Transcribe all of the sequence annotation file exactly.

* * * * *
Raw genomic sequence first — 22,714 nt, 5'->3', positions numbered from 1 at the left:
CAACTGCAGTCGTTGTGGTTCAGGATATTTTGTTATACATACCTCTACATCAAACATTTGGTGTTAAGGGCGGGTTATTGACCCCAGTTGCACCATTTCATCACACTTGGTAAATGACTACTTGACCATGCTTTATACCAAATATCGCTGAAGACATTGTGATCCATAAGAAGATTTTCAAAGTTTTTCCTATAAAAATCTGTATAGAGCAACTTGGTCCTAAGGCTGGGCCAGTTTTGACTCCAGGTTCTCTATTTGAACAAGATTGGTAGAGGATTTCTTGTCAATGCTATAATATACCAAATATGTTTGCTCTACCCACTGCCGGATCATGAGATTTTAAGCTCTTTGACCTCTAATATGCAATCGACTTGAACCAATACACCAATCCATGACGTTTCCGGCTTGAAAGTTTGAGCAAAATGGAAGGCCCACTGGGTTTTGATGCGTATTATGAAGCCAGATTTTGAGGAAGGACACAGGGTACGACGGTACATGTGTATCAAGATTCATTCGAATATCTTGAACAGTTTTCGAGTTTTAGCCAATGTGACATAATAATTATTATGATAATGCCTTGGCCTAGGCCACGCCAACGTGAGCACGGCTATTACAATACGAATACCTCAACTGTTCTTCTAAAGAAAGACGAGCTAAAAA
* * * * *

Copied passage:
Raw genomic sequence first — 22,714 nt, 5'->3', positions numbered from 1 at the left:
CAACTGCAGTCGTTGTGGTTCAGGATATTTTGTTATACATACCTCTACATCAAACATTTGGTGTTAAGGGCGGGTTATTGACCCCAGTTGCACCATTTCATCACACTTGGTAAATGACTACTTGACCATGCTTTATACCAAATATCGCTGAAGACATTGTGATCCATAAGAAGATTTTCAAAGTTTTTCCTATAAAAATCTGTATAGAGCAACTTGGTCCTAAGGCTGGGCCAGTTTTGACTCCAGGTTCTCTATTTGAACAAGATTGGTAGAGGATTTCTTGTCAATGCTATAATATACCAAATATGTTTGCTCTACCCACTGCCGGATCATGAGATTTTAAGCTCTTTGACCTCTAATATGCAATCGACTTGAACCAATACACCAATCCATGACGTTTCCGGCTTGAAAGTTTGAGCAAAATGGAAGGCCCACTGGGTTTTGATGCGTATTATGAAGCCAGATTTTGAGGAAGGACACAGGGTACGACGGTACATGTGTATCAAGATTCATTCGAATATCTTGAACAGTTTTCGAGTTTTAGCCAATGTGACATAATAATTATTATGATAATGCCTTGGCCTAGGCCACGCCAACGTGAGCACGGCTATTACAATACGAATACCTCAACTGTTCTTCTAAAGAAAGACGAGCTAAAAA